Mexico praised for putting food rights in constitution

A United Nations expert has praised Mexico’s constitutional reform that recognizes the right to food in the country and urged authorities to implement measures to give all Mexicans access to this human right.

“This is a great step forward for Mexico,” said Olivier De Schutter, who carried out an official visit to the country in June. “With this reform, Mexico joins a select group of countries around the world that have enshrined the right to food in their constitutions.”

“Now is the time to implement this reform for the benefit of all Mexicans by approving corresponding legislation,” he added.

De Schutter said the reform to articles 4 and 27 of the Mexican Constitution is particularly relevant in the current context of rising food prices as it highlights the need for states to guarantee access to adequate nutrition for their citizens.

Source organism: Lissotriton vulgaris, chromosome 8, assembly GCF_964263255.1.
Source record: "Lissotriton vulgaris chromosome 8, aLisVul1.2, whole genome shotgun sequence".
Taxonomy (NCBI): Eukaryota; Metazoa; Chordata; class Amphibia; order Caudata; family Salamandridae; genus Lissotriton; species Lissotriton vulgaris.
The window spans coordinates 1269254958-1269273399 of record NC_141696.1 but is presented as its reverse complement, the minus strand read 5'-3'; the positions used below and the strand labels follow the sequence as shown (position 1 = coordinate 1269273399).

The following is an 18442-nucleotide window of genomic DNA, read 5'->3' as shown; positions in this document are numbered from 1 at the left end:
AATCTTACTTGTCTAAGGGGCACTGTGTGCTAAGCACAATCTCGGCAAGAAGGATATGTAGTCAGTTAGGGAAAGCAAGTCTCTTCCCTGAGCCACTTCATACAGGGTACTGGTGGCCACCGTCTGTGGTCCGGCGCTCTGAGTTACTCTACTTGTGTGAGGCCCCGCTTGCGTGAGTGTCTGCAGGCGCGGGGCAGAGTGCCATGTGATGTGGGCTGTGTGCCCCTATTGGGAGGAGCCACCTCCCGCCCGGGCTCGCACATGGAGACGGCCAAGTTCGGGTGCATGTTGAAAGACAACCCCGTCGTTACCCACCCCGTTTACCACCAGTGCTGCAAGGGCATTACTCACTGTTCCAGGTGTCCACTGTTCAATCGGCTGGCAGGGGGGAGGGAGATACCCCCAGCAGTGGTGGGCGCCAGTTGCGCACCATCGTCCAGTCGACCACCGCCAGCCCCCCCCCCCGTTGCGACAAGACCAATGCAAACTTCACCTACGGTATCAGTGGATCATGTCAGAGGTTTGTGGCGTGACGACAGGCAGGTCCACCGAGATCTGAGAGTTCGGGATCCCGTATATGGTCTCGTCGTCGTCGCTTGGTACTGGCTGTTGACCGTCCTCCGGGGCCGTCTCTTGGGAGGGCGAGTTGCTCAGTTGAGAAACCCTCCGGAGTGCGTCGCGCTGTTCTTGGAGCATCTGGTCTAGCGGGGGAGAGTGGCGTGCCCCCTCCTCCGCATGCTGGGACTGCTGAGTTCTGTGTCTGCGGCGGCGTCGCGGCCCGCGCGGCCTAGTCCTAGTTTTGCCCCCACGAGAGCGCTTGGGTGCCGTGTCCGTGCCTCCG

Recently, a U.N. report warned that high food prices are likely to continue and possibly increase over the next decade.

The report recommended that governments have a transparent and predictable regulatory environment in place that promotes private investment and an increase in farm productivity.

For his part, De Schutter said it was necessary to encourage the Mexican government to design a national strategy for the realization of the right to food, by re-orienting public policies on rural development, agriculture, health and trade in line with the right to food, which should not merely be understood as the right to be fed, but rather the right to feed oneself.

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